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Bleak warnings for Welsh council with “highest funding gap” in its history

09 Jan 2024 4 minute read
David Simpson and Pembrokeshire Council’s central office

Bruce Sinclair Local Democracy Reporter

A Welsh council is facing the largest budget funding gap in its history, increasing to £28.4m, with bleak warnings of a need for substantial council tax rises.

At the January 8 meeting of Pembrokeshire County Council’s Cabinet, members received a report on the Provisional Local Government Settlement for 2024-25.

Council tax rises

On December 20, the Welsh Government said that core revenue funding for local government would increase by 3.1 per cent, on average.

Pembrokeshire will receive a 2.5 per cent increase in the Aggregate External Finance (AEF) rate, some £5.372m.

When the Outline Draft County Council Budget 2024-25 was reported to council on December 14, the projected funding gap was £27.1m, based on an expected 3.1 per cent AEF  increase, which in itself had led to bleak warnings of a need for substantial rises in council tax to balance the books.

That gap has now increased to £28.4m.

At the January 8 meeting, Cabinet Member for Corporate Finance Cllr Alec Cormack said the lower-than-expected settlement had increased the county’s projected budget funding gap to £28.4m, describing it as “by far the highest funding gap in our history”.

He said there would be “very, very difficult choices to balance the budget,” adding: “bridging a gap of £28.4m will require council to make some extremely difficult decisions on March 7.”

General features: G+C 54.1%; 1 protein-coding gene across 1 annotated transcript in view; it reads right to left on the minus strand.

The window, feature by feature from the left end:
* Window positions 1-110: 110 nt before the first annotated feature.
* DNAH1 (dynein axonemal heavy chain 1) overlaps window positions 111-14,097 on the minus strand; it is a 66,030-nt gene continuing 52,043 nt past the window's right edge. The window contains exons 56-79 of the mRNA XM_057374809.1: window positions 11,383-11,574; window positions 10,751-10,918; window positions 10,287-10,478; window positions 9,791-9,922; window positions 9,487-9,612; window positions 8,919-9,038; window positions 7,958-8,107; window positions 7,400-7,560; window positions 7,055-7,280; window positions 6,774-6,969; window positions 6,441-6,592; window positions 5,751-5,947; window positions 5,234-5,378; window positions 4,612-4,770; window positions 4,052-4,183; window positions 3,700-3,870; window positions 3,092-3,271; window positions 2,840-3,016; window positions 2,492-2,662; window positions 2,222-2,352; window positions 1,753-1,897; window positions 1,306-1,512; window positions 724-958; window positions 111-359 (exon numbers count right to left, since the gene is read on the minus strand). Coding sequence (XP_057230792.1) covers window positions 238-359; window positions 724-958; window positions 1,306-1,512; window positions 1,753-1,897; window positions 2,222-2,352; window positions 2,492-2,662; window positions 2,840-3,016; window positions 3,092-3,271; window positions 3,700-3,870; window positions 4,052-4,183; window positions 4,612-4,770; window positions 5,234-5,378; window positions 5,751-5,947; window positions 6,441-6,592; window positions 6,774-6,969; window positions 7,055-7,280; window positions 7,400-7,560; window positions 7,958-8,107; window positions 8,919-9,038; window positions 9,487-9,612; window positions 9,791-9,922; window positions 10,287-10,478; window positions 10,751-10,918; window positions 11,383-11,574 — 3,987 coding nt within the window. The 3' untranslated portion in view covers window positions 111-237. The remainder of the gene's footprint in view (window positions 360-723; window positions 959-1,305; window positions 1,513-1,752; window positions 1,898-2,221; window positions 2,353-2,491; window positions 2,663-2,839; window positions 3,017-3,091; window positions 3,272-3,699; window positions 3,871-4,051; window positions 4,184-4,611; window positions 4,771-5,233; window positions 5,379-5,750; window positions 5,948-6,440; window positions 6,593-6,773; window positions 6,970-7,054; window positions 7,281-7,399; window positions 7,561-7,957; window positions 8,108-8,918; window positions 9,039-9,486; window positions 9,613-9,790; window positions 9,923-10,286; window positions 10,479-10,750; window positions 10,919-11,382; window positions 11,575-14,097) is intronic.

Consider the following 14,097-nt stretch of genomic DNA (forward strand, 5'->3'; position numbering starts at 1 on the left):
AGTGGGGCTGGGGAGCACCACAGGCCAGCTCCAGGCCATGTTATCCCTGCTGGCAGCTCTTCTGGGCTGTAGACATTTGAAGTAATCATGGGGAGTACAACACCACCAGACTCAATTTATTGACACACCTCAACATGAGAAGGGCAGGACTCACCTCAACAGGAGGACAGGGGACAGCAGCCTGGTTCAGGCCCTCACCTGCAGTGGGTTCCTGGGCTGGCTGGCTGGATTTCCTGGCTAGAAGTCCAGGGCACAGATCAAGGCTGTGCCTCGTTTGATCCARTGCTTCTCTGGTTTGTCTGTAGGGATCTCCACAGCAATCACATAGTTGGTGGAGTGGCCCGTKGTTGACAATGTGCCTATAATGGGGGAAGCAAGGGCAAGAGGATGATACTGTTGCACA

Cllr Jon Harvey asked why the situation had become so difficult, citing inflation and historically low council tax levels, Cllr Cormack replying: “All of those things; we are in an extended period where central government funding is in decline.

“Each year, the percentage of revenue paid for by council tax increases and the AEF goes down, there is no sign of that reversing.”

Lowest council tax in Wales

“We will have to get to a position where we find more of that budget from council tax, because we are the lowest council tax in Wales that puts us in a difficult position.”

He later added: “Welsh Government has done as much as they could,” saying it had its own ‘funding gap’ following a reduction in UK Government funding.

“The Welsh Local Government Association will make representations on our behalf but there’s no way this can be reversed, we need to take steps to balance income and expenditure, there’s not any likelihood of this changing in the near future, regardless of the results of any general election; it’s a difficult situation for the next few years.”

“Backwards step”

Leader Cllr David Simpson said any below-inflation settlement was “a backwards step,” adding: “It’s not the fault of Welsh Government, they can only pass it on.”

He said increased pressures in adult and children’s services, to the tune of an extra £9m alone, would equate to a council tax rise of 12.5 per cent just to cover that.

“On top of everything else we are in a pickle, and every local authority in Wales is also in a pickle, a £400m deficit [across Wales]; hence we’re looking for cuts, hence we’re looking for increased council tax.

“As Leader, there’s no way I took this job on to make cuts, we’re here to make Pembrokeshire a better place for people.”

Cabinet considered the Provisional Local Government Settlement and its effect on the projected funding gap for 2024-25, a consultation response from the council to be returned to Welsh Government.

Welsh Government will debate and announce the final Local Government Settlement for 2024-25 on February 27, with a six-week formal consultation period on the Provisional Local Government Settlement ending on January 31.

A public consultation on the 2024-25 budget in Pembrokeshire was recently undertaken by the council, including options of increasing council tax, to as much as 25 per cent.

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